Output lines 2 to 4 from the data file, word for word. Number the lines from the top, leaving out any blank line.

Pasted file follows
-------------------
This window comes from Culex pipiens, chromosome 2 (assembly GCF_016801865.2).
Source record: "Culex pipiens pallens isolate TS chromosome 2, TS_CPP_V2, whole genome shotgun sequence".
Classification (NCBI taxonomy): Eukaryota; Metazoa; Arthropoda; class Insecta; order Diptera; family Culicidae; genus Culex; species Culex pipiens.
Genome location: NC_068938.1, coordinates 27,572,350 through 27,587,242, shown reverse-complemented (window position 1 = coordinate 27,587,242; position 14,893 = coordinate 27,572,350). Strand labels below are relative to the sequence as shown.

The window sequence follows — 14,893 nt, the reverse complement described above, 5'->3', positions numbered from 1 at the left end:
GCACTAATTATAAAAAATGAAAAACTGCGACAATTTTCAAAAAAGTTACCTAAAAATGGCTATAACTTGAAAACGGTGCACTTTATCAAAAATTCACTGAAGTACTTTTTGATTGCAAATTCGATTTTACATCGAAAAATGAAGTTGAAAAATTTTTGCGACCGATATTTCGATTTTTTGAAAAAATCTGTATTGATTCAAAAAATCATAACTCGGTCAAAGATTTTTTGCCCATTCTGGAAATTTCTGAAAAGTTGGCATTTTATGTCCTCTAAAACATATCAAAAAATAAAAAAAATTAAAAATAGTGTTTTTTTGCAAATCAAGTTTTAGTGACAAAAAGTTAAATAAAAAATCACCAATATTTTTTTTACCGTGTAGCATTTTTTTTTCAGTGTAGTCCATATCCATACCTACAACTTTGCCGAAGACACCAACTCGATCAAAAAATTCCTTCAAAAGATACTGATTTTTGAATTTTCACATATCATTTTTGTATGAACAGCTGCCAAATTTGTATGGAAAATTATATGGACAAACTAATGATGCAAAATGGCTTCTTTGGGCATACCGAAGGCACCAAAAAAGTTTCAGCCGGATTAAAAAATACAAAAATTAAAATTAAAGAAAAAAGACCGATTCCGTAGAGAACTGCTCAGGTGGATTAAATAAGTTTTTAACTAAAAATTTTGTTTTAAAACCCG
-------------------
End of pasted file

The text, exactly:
Source record: "Culex pipiens pallens isolate TS chromosome 2, TS_CPP_V2, whole genome shotgun sequence".
Classification (NCBI taxonomy): Eukaryota; Metazoa; Arthropoda; class Insecta; order Diptera; family Culicidae; genus Culex; species Culex pipiens.
Genome location: NC_068938.1, coordinates 27,572,350 through 27,587,242, shown reverse-complemented (window position 1 = coordinate 27,587,242; position 14,893 = coordinate 27,572,350). Strand labels below are relative to the sequence as shown.